Friday, February 11, 2011

The Lure of the Dark Side

Doug Szajda—University of Richmond

In the interest of full disclosure, I must confess that though I was once a mathematician, I have since gone over to the Dark Side—computer science. And like any self-respecting Dark Sider, part of my job is to entice others to follow my path. For an undergraduate math major, this translates sim­ply—if you truly want to experience the power of mathemat­ics, then, while there’s still time, take as many applied mathe­matics, computer science, and statistics courses as you can.

I know, your major doesn’t require you to take any statistics or computer science courses. Sadly, such programs still exist. And I understand that it’s comforting to live in the cocoon of pure math. Theory is clean. It is elegant. Yes, pure mathematics can be beautiful in the same way that great literature, art, and music are beautiful. Real-world math, on the other hand, is messy. Hypotheses are not always clear. Boundary conditions and transition phases complicate analysis. Models have to be carefully balanced between being simple enough to be tractable, yet sufficiently detailed that they accurately model phenomena. Dealing with this can be nasty business. But it’s what is required if you want to really use mathematics.

And there are at least two good reasons why you should explore real-world applications of math. First, you like math, and applied areas are where you’ll get to see some really amazing mathematics. In the corridors of my department (a combined math and computer science department), there are 45 AMS “Mathematical Moments” posters. These fliers, which in some math departments should be considered false advertising, depict problems or research areas where math plays a fundamental role. Topics covered include robotics, speech recognition, cell biology, protein folding, and even crime solving. Of this (admittedly unscientific) sample, only three posters discuss problems that might be worked on by a pure mathematician—and one of these is solving sudoku. On the other hand, the topics mentioned on the other 42 posters are most likely examined by experts in the techniques of applied mathematics, statistics, or computer science.

The mathematical techniques most often mentioned on these posters include statistics, dynamical systems, graph theory, mathematical models, pattern recognition, image analysis, differential and partial differential equations, linear algebra, combinatorics, and optimization. As a mathematics major, you’re not likely to see most of these techniques, even if you pursue a math Ph.D., although ironically, your non-math friends might very well be introduced to the basics of very useful topics in linear programming, graph theory, probability, combinatorics, and game theory in the non-major courses they take to fulfill their math requirements for graduation.

The second reason you should take more applied courses is that you likely have an interest in technology, and you live in a technological society. You use a computer and cell phone, probably own an iPod (if not several), and are surrounded by devices that are controlled by microprocessors. And let’s be honest: you probably couldn’t exist without them. Do you want to graduate without having even a basic understanding of how these work? Moreover, you live in a world in which you are bombarded by statistics. It thus behooves you, as a more technologically inclined citizen, to understand enough statistics to be able to see what statistical results really tell us—and also how they can be used in misleading ways.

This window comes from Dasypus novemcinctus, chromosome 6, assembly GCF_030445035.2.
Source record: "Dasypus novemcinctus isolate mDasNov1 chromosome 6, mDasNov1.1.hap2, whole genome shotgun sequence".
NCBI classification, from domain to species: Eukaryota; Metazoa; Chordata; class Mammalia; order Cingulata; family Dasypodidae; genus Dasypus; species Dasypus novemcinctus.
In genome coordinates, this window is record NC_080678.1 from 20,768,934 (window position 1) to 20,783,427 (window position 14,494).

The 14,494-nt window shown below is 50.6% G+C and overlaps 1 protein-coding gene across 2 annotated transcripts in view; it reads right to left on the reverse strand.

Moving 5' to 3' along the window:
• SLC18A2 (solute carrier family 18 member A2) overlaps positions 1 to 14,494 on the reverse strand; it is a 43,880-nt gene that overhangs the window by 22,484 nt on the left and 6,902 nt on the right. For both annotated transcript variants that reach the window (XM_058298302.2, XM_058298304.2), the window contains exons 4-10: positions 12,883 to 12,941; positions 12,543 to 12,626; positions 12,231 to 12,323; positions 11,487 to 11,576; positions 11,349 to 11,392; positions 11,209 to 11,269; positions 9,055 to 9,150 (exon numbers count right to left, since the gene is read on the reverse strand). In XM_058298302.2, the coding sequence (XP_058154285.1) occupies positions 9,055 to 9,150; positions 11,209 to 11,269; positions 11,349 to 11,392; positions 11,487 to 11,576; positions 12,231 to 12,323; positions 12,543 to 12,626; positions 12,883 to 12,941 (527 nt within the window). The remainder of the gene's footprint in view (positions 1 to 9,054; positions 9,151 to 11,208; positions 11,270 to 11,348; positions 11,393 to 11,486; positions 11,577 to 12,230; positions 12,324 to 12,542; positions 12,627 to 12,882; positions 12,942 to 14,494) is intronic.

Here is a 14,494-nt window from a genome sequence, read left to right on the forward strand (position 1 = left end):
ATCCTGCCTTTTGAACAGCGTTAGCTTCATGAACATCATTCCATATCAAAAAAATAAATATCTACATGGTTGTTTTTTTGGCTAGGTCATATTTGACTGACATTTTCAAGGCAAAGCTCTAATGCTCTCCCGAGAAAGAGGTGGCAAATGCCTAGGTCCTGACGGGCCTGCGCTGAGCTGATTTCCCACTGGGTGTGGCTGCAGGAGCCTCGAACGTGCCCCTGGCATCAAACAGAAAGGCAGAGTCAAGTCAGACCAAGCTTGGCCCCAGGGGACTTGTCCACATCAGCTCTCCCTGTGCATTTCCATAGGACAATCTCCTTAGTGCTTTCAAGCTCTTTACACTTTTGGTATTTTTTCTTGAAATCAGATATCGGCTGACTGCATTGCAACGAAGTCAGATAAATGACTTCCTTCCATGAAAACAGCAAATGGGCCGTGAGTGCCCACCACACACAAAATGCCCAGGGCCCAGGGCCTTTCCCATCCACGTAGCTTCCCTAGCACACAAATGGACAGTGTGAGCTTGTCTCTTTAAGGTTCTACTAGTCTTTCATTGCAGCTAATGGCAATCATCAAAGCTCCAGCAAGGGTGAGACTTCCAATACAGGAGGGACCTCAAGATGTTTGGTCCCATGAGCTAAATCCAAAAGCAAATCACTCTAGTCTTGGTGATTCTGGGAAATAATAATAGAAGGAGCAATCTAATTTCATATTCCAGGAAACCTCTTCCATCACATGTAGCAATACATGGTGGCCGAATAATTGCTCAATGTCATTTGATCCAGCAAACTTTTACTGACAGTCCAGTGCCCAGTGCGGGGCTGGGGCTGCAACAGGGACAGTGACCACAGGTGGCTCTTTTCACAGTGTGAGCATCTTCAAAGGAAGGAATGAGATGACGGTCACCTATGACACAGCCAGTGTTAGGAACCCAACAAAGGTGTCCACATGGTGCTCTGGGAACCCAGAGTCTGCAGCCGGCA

In case you are inclined to dismiss the opinions of a Dark Sider, then perhaps you will listen to the Mathematical Association of America Committee on the Undergraduate Program in Mathematics, which recommends in its 2004 curriculum guide that mathematics programs should promote learning that helps students better understand the uses of mathematics. This is a refreshing change from the historical norm where applied mathematics was often viewed as a debasement of the Platonic ideals of pure math, and undergraduate programs were designed for the less than 10 percent of students who might have the desire and talent to continue their studies at the graduate level.

So, if you are fortunate enough to be a part of a program that has opportunities for engaging the applied side of math, you’d do well to take advantage. I can assure you, it’s more fun on the Dark Side.

The money isn’t bad either.

About the author: Doug Szajda is an associate professor of computer science at the University of Richmond. He is currently general chair of the Internet Society Network and Distributed System Security Symposium.

Aftermath essays are intended to be editorials and do not necessarily reflect the views of the MAA.


  1. As a math major who was fortiunate enough to enter the burgeoning world of computers not too far after their birth, I wholly agree with this writing.

  2. As a person who first got his bachelor's and master's in computer science, and then got his master's in mathematics, I don't quite agree with the author.
    I've held jobs as a programmer at several companies. These involved programming in Microsoft Basic, Fortran, C, C++, Visual Basic for Applications (VBA), and Java. Rarely did I have the opportunity to use my math skills (pure or applied); I did use them at one software company that bought a program to calculate light intensity on a plane given a light source.
    However, I will say that I have never regretted taking math courses, and that my library consists of just as many math books as it does computer science books.

    David de Leon